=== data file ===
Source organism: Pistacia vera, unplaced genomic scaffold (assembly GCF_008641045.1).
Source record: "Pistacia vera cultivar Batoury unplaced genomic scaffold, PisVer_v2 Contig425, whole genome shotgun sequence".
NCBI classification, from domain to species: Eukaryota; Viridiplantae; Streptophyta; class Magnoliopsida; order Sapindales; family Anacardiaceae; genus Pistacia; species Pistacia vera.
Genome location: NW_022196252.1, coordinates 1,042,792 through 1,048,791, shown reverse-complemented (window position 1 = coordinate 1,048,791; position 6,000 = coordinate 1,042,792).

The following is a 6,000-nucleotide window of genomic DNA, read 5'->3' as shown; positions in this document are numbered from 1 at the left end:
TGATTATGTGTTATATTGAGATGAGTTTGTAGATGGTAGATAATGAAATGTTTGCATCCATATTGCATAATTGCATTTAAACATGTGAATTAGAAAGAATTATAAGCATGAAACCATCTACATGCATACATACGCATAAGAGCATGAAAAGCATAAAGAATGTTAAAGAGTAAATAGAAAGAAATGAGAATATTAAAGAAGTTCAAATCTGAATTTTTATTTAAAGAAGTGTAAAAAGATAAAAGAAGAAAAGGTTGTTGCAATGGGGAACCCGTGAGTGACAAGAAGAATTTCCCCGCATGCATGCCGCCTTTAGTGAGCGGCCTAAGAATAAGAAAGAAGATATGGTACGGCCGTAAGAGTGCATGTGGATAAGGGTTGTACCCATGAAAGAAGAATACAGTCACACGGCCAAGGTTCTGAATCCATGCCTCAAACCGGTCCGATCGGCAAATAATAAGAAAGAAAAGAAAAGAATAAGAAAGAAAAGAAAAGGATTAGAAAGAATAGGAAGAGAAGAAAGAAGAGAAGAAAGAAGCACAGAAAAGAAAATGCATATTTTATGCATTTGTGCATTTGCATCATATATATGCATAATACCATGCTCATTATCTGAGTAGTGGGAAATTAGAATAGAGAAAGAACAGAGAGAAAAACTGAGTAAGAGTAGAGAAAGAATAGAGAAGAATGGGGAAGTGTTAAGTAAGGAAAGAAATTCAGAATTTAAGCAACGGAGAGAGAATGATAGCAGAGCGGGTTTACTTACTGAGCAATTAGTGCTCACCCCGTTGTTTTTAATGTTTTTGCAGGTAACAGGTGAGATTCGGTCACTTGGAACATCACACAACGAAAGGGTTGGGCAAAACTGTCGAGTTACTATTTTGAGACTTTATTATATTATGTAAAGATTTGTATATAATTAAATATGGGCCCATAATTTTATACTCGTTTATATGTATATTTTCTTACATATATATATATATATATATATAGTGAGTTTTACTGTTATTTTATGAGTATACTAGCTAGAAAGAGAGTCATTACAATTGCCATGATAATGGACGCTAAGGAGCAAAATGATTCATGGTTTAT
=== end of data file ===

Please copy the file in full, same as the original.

Source organism: Pistacia vera, unplaced genomic scaffold (assembly GCF_008641045.1).
Source record: "Pistacia vera cultivar Batoury unplaced genomic scaffold, PisVer_v2 Contig425, whole genome shotgun sequence".
NCBI classification, from domain to species: Eukaryota; Viridiplantae; Streptophyta; class Magnoliopsida; order Sapindales; family Anacardiaceae; genus Pistacia; species Pistacia vera.
Genome location: NW_022196252.1, coordinates 1,042,792 through 1,048,791, shown reverse-complemented (window position 1 = coordinate 1,048,791; position 6,000 = coordinate 1,042,792).

The following is a 6,000-nucleotide window of genomic DNA, read 5'->3' as shown; positions in this document are numbered from 1 at the left end:
TGATTATGTGTTATATTGAGATGAGTTTGTAGATGGTAGATAATGAAATGTTTGCATCCATATTGCATAATTGCATTTAAACATGTGAATTAGAAAGAATTATAAGCATGAAACCATCTACATGCATACATACGCATAAGAGCATGAAAAGCATAAAGAATGTTAAAGAGTAAATAGAAAGAAATGAGAATATTAAAGAAGTTCAAATCTGAATTTTTATTTAAAGAAGTGTAAAAAGATAAAAGAAGAAAAGGTTGTTGCAATGGGGAACCCGTGAGTGACAAGAAGAATTTCCCCGCATGCATGCCGCCTTTAGTGAGCGGCCTAAGAATAAGAAAGAAGATATGGTACGGCCGTAAGAGTGCATGTGGATAAGGGTTGTACCCATGAAAGAAGAATACAGTCACACGGCCAAGGTTCTGAATCCATGCCTCAAACCGGTCCGATCGGCAAATAATAAGAAAGAAAAGAAAAGAATAAGAAAGAAAAGAAAAGGATTAGAAAGAATAGGAAGAGAAGAAAGAAGAGAAGAAAGAAGCACAGAAAAGAAAATGCATATTTTATGCATTTGTGCATTTGCATCATATATATGCATAATACCATGCTCATTATCTGAGTAGTGGGAAATTAGAATAGAGAAAGAACAGAGAGAAAAACTGAGTAAGAGTAGAGAAAGAATAGAGAAGAATGGGGAAGTGTTAAGTAAGGAAAGAAATTCAGAATTTAAGCAACGGAGAGAGAATGATAGCAGAGCGGGTTTACTTACTGAGCAATTAGTGCTCACCCCGTTGTTTTTAATGTTTTTGCAGGTAACAGGTGAGATTCGGTCACTTGGAACATCACACAACGAAAGGGTTGGGCAAAACTGTCGAGTTACTATTTTGAGACTTTATTATATTATGTAAAGATTTGTATATAATTAAATATGGGCCCATAATTTTATACTCGTTTATATGTATATTTTCTTACATATATATATATATATATATATAGTGAGTTTTACTGTTATTTTATGAGTATACTAGCTAGAAAGAGAGTCATTACAATTGCCATGATAATGGACGCTAAGGAGCAAAATGATTCATGGTTTAT